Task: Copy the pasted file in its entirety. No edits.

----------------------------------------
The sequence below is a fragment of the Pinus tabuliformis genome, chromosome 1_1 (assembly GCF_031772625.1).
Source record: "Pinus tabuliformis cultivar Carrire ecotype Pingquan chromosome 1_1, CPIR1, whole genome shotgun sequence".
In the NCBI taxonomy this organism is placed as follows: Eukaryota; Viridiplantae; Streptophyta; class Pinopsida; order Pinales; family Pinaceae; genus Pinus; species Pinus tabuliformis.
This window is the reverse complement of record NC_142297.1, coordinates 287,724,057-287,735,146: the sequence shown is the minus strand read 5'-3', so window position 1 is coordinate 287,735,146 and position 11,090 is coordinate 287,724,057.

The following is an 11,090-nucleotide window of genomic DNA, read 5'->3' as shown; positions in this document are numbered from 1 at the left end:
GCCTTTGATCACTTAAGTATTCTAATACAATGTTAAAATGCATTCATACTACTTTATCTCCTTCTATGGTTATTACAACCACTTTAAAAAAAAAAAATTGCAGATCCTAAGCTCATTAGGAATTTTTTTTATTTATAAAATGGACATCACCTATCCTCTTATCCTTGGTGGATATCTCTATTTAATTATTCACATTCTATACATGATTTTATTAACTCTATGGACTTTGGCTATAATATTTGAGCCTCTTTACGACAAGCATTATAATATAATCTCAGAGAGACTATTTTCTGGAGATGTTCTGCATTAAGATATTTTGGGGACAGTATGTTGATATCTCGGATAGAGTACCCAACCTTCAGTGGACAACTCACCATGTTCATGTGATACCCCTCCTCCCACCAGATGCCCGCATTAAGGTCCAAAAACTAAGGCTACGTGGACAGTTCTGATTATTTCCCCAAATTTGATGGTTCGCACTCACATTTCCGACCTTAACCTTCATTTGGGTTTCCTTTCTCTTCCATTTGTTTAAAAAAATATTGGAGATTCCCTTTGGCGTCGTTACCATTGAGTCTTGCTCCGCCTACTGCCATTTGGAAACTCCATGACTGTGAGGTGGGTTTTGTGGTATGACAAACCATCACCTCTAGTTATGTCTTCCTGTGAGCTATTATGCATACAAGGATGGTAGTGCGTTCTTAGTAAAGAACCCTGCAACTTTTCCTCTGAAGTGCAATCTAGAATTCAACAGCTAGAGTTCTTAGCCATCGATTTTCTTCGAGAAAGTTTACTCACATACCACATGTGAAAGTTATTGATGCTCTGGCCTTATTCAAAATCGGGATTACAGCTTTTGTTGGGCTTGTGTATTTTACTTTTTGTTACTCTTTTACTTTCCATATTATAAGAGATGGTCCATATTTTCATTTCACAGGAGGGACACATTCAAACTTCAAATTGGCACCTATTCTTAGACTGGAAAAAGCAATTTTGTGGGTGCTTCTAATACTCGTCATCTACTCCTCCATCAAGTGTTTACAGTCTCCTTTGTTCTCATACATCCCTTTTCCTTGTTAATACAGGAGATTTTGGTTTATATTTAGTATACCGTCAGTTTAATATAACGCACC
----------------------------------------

The sequence below is a fragment of the Pinus tabuliformis genome, chromosome 1_1 (assembly GCF_031772625.1).
Source record: "Pinus tabuliformis cultivar Carrire ecotype Pingquan chromosome 1_1, CPIR1, whole genome shotgun sequence".
In the NCBI taxonomy this organism is placed as follows: Eukaryota; Viridiplantae; Streptophyta; class Pinopsida; order Pinales; family Pinaceae; genus Pinus; species Pinus tabuliformis.
This window is the reverse complement of record NC_142297.1, coordinates 287,724,057-287,735,146: the sequence shown is the minus strand read 5'-3', so window position 1 is coordinate 287,735,146 and position 11,090 is coordinate 287,724,057.

The following is an 11,090-nucleotide window of genomic DNA, read 5'->3' as shown; positions in this document are numbered from 1 at the left end:
GCCTTTGATCACTTAAGTATTCTAATACAATGTTAAAATGCATTCATACTACTTTATCTCCTTCTATGGTTATTACAACCACTTTAAAAAAAAAAAATTGCAGATCCTAAGCTCATTAGGAATTTTTTTTATTTATAAAATGGACATCACCTATCCTCTTATCCTTGGTGGATATCTCTATTTAATTATTCACATTCTATACATGATTTTATTAACTCTATGGACTTTGGCTATAATATTTGAGCCTCTTTACGACAAGCATTATAATATAATCTCAGAGAGACTATTTTCTGGAGATGTTCTGCATTAAGATATTTTGGGGACAGTATGTTGATATCTCGGATAGAGTACCCAACCTTCAGTGGACAACTCACCATGTTCATGTGATACCCCTCCTCCCACCAGATGCCCGCATTAAGGTCCAAAAACTAAGGCTACGTGGACAGTTCTGATTATTTCCCCAAATTTGATGGTTCGCACTCACATTTCCGACCTTAACCTTCATTTGGGTTTCCTTTCTCTTCCATTTGTTTAAAAAAATATTGGAGATTCCCTTTGGCGTCGTTACCATTGAGTCTTGCTCCGCCTACTGCCATTTGGAAACTCCATGACTGTGAGGTGGGTTTTGTGGTATGACAAACCATCACCTCTAGTTATGTCTTCCTGTGAGCTATTATGCATACAAGGATGGTAGTGCGTTCTTAGTAAAGAACCCTGCAACTTTTCCTCTGAAGTGCAATCTAGAATTCAACAGCTAGAGTTCTTAGCCATCGATTTTCTTCGAGAAAGTTTACTCACATACCACATGTGAAAGTTATTGATGCTCTGGCCTTATTCAAAATCGGGATTACAGCTTTTGTTGGGCTTGTGTATTTTACTTTTTGTTACTCTTTTACTTTCCATATTATAAGAGATGGTCCATATTTTCATTTCACAGGAGGGACACATTCAAACTTCAAATTGGCACCTATTCTTAGACTGGAAAAAGCAATTTTGTGGGTGCTTCTAATACTCGTCATCTACTCCTCCATCAAGTGTTTACAGTCTCCTTTGTTCTCATACATCCCTTTTCCTTGTTAATACAGGAGATTTTGGTTTATATTTAGTATACCGTCAGTTTAATATAACGCACC